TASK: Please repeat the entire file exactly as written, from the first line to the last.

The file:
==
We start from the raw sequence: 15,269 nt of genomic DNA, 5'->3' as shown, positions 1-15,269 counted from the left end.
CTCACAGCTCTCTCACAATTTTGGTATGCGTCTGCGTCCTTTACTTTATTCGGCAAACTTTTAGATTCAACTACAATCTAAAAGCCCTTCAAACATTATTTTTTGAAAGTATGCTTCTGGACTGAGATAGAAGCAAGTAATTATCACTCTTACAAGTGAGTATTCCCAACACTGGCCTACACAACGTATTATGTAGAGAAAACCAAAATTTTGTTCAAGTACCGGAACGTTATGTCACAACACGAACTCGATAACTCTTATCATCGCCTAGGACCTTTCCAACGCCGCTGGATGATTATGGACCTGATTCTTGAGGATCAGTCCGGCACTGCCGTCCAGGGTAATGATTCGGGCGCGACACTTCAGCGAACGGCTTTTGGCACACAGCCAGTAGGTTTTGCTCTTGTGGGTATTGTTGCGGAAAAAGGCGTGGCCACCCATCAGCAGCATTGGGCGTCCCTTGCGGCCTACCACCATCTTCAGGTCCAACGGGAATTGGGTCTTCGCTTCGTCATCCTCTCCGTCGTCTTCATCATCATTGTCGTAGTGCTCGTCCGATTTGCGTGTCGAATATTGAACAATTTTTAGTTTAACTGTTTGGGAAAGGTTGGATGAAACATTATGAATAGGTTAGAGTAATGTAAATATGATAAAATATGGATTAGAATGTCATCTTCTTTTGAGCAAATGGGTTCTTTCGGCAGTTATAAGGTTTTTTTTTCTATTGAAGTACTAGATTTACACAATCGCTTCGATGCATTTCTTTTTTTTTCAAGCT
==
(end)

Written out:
We start from the raw sequence: 15,269 nt of genomic DNA, 5'->3' as shown, positions 1-15,269 counted from the left end.
CTCACAGCTCTCTCACAATTTTGGTATGCGTCTGCGTCCTTTACTTTATTCGGCAAACTTTTAGATTCAACTACAATCTAAAAGCCCTTCAAACATTATTTTTTGAAAGTATGCTTCTGGACTGAGATAGAAGCAAGTAATTATCACTCTTACAAGTGAGTATTCCCAACACTGGCCTACACAACGTATTATGTAGAGAAAACCAAAATTTTGTTCAAGTACCGGAACGTTATGTCACAACACGAACTCGATAACTCTTATCATCGCCTAGGACCTTTCCAACGCCGCTGGATGATTATGGACCTGATTCTTGAGGATCAGTCCGGCACTGCCGTCCAGGGTAATGATTCGGGCGCGACACTTCAGCGAACGGCTTTTGGCACACAGCCAGTAGGTTTTGCTCTTGTGGGTATTGTTGCGGAAAAAGGCGTGGCCACCCATCAGCAGCATTGGGCGTCCCTTGCGGCCTACCACCATCTTCAGGTCCAACGGGAATTGGGTCTTCGCTTCGTCATCCTCTCCGTCGTCTTCATCATCATTGTCGTAGTGCTCGTCCGATTTGCGTGTCGAATATTGAACAATTTTTAGTTTAACTGTTTGGGAAAGGTTGGATGAAACATTATGAATAGGTTAGAGTAATGTAAATATGATAAAATATGGATTAGAATGTCATCTTCTTTTGAGCAAATGGGTTCTTTCGGCAGTTATAAGGTTTTTTTTTCTATTGAAGTACTAGATTTACACAATCGCTTCGATGCATTTCTTTTTTTTTCAAGCT